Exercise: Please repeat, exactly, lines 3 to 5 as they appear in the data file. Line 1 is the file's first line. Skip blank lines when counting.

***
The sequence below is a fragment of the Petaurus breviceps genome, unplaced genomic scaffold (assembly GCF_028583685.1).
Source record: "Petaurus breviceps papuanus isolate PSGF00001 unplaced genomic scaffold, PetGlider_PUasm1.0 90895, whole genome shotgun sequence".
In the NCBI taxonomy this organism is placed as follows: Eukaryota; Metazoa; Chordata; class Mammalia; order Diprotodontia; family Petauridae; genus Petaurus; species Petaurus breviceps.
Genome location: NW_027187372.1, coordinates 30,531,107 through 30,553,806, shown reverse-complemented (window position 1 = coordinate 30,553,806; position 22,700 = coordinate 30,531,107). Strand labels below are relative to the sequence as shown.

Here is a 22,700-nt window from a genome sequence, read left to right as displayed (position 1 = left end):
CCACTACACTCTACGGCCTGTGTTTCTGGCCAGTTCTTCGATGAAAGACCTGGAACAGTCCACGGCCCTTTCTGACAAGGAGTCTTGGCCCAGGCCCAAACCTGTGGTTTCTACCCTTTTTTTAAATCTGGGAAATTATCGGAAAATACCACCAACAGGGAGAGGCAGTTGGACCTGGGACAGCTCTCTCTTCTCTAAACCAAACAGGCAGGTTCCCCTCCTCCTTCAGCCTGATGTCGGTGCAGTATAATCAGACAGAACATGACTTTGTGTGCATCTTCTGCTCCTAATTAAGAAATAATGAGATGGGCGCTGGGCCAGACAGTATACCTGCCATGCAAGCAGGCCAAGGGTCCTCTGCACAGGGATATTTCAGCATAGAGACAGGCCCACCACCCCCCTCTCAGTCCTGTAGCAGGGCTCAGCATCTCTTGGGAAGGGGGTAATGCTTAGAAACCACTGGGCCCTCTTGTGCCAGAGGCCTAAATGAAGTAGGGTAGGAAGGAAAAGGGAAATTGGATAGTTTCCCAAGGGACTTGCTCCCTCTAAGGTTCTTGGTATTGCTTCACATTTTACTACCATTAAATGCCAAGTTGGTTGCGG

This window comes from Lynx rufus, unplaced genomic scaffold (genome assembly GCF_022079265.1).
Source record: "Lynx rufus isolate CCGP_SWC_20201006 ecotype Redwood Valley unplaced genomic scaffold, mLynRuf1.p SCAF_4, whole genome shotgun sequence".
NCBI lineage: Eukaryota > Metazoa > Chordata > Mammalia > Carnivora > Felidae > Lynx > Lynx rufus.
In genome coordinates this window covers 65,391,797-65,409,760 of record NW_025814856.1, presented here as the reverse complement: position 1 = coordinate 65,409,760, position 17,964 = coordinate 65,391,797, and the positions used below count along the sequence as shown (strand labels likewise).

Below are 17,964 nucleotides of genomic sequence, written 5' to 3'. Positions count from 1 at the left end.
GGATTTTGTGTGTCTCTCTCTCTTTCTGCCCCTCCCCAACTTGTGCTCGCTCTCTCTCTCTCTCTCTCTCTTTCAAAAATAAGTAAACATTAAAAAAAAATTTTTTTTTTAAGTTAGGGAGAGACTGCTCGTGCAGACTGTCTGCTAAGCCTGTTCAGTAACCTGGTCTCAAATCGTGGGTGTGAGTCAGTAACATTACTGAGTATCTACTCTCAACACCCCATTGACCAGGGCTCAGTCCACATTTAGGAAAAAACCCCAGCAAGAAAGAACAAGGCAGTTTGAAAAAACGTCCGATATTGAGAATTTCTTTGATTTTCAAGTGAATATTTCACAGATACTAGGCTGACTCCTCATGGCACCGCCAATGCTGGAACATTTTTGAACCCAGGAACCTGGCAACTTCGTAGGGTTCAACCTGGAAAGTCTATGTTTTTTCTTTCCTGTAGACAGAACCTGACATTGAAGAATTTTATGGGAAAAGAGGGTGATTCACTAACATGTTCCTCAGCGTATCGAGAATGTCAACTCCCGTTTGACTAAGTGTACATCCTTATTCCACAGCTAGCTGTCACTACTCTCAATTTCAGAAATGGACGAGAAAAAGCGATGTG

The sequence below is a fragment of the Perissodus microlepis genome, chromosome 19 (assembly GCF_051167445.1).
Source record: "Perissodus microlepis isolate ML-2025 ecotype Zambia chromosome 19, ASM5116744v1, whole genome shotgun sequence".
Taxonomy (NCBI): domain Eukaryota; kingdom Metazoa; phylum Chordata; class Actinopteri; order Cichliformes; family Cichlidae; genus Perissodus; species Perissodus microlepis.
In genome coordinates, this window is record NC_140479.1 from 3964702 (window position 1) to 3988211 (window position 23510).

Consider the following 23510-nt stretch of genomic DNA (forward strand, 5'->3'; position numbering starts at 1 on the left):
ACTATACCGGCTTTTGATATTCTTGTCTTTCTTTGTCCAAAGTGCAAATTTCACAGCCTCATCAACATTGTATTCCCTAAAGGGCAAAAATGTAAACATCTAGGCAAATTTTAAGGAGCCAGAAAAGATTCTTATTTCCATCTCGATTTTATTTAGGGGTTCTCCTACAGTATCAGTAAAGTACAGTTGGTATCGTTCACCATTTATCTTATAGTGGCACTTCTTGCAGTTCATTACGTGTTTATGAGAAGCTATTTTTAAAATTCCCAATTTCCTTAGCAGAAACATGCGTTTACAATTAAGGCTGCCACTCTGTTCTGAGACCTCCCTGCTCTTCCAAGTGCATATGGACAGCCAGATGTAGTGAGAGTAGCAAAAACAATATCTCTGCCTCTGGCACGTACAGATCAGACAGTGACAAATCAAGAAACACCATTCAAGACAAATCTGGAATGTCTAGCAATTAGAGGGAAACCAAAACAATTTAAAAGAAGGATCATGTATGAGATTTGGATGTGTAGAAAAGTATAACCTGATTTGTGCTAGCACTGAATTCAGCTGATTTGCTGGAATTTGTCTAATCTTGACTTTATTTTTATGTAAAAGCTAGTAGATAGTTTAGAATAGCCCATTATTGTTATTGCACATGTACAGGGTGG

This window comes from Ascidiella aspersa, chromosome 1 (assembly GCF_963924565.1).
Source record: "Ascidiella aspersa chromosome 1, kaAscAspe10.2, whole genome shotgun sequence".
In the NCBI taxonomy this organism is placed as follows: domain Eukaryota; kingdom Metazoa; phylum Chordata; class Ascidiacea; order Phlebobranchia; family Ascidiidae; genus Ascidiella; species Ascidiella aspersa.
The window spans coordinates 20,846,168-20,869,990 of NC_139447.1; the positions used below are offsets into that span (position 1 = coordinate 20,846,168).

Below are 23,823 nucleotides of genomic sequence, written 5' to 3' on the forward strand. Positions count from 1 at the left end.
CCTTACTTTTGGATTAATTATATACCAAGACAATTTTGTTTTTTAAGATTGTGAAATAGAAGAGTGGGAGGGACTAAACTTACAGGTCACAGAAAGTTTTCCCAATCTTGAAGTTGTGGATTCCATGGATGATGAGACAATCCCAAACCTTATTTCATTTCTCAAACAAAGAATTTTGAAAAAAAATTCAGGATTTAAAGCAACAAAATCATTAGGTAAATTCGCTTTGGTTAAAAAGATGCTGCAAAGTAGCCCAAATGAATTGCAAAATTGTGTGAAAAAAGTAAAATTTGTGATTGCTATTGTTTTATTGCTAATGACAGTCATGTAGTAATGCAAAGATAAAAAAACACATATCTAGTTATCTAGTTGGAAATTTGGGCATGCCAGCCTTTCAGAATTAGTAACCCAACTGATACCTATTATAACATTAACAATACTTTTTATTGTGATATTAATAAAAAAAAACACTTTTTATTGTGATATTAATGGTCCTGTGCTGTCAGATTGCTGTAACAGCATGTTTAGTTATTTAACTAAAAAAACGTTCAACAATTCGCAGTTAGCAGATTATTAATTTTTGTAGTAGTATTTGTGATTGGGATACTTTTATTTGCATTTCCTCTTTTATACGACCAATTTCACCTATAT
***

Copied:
In the NCBI taxonomy this organism is placed as follows: Eukaryota; Metazoa; Chordata; class Mammalia; order Diprotodontia; family Petauridae; genus Petaurus; species Petaurus breviceps.
Genome location: NW_027187372.1, coordinates 30,531,107 through 30,553,806, shown reverse-complemented (window position 1 = coordinate 30,553,806; position 22,700 = coordinate 30,531,107). Strand labels below are relative to the sequence as shown.

Here is a 22,700-nt window from a genome sequence, read left to right as displayed (position 1 = left end):